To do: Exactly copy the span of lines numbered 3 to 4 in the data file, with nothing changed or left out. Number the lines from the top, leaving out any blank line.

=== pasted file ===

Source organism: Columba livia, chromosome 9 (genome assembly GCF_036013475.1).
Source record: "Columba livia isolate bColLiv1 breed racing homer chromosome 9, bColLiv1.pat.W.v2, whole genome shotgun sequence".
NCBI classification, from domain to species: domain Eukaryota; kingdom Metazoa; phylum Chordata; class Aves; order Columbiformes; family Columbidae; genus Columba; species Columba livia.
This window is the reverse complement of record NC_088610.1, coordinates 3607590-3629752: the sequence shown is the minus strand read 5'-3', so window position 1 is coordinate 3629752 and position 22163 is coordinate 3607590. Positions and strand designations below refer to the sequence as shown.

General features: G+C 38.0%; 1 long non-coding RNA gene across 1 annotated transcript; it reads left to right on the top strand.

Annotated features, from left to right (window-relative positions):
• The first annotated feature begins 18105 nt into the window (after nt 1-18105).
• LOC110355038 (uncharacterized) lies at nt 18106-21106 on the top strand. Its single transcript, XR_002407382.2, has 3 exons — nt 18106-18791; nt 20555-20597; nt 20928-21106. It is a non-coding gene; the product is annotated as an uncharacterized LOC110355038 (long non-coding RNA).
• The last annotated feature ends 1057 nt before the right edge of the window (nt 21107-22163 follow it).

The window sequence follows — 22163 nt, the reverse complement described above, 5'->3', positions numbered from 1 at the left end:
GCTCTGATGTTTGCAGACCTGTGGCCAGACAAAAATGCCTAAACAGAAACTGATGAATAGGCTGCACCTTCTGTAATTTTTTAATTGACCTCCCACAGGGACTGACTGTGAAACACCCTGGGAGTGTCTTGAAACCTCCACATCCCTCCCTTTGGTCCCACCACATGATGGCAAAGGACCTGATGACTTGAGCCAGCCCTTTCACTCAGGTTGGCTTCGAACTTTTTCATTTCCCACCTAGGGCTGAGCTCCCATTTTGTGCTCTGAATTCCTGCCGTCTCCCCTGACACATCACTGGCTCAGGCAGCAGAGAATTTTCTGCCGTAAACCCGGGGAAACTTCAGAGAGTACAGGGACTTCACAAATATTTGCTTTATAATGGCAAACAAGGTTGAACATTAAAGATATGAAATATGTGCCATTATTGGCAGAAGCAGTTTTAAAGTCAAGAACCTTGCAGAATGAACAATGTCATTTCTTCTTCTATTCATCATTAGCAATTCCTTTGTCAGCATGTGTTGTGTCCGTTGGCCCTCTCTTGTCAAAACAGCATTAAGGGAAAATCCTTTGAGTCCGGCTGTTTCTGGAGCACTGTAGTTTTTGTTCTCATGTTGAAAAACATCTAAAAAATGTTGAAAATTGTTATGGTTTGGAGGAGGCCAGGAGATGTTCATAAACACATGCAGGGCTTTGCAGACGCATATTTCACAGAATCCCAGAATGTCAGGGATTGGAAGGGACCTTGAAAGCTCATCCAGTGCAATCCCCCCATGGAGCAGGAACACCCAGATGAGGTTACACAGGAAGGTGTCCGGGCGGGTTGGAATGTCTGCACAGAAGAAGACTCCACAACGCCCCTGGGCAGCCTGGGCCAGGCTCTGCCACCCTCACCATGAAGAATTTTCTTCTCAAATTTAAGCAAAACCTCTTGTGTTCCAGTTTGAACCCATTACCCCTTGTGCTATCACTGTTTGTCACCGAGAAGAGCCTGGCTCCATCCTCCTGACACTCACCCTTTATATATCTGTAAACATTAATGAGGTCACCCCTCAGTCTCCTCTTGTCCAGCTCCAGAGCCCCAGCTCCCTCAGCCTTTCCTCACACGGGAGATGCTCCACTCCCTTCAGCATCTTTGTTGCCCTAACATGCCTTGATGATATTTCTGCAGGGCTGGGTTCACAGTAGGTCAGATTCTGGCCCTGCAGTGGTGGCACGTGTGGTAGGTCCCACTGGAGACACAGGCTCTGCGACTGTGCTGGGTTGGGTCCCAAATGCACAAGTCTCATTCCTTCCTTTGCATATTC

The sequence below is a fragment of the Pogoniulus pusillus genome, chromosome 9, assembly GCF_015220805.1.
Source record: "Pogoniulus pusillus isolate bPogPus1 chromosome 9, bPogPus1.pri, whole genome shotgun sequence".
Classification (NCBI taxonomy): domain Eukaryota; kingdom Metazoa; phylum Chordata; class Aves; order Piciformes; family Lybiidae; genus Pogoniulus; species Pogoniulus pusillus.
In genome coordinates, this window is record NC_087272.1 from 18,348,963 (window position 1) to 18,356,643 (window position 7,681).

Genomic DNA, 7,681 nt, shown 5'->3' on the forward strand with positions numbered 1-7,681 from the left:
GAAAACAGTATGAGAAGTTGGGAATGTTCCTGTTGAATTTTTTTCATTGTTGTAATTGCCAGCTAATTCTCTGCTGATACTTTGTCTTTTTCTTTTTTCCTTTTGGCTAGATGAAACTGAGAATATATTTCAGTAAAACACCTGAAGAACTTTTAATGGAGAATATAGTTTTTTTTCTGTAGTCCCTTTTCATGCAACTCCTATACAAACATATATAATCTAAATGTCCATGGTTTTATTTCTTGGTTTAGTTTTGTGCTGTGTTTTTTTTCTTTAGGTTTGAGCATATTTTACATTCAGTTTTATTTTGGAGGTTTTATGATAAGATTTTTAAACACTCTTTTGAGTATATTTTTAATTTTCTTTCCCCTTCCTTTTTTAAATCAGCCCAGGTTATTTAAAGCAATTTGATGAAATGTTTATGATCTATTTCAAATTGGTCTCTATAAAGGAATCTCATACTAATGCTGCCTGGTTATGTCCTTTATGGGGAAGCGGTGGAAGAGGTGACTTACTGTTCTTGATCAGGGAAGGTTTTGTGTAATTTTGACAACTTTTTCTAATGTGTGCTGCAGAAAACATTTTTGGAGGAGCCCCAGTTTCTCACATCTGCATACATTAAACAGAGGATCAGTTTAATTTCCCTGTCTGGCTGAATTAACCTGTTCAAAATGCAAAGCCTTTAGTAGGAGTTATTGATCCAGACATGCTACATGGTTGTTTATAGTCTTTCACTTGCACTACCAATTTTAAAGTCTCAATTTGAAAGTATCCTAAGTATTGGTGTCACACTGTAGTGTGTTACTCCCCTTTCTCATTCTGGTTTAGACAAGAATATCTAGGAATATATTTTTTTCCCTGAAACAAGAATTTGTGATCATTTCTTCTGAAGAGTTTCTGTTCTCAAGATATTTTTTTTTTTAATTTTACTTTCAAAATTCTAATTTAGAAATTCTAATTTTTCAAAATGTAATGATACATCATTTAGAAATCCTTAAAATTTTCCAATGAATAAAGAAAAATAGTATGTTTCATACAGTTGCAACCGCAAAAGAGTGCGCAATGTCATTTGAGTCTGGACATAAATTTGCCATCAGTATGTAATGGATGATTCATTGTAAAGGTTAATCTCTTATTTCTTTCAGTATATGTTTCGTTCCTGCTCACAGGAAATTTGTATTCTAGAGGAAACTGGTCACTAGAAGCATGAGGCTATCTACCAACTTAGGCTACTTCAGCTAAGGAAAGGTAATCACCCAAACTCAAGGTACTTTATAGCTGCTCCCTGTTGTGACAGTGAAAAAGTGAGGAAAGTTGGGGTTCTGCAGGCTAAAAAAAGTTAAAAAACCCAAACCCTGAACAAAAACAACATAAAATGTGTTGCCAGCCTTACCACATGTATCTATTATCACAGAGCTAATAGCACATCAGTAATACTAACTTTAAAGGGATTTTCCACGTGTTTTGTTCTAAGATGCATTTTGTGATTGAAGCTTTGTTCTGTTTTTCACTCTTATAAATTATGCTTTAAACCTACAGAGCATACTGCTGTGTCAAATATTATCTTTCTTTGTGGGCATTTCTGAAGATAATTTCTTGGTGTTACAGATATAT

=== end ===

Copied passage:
NCBI classification, from domain to species: domain Eukaryota; kingdom Metazoa; phylum Chordata; class Aves; order Columbiformes; family Columbidae; genus Columba; species Columba livia.
This window is the reverse complement of record NC_088610.1, coordinates 3607590-3629752: the sequence shown is the minus strand read 5'-3', so window position 1 is coordinate 3629752 and position 22163 is coordinate 3607590. Positions and strand designations below refer to the sequence as shown.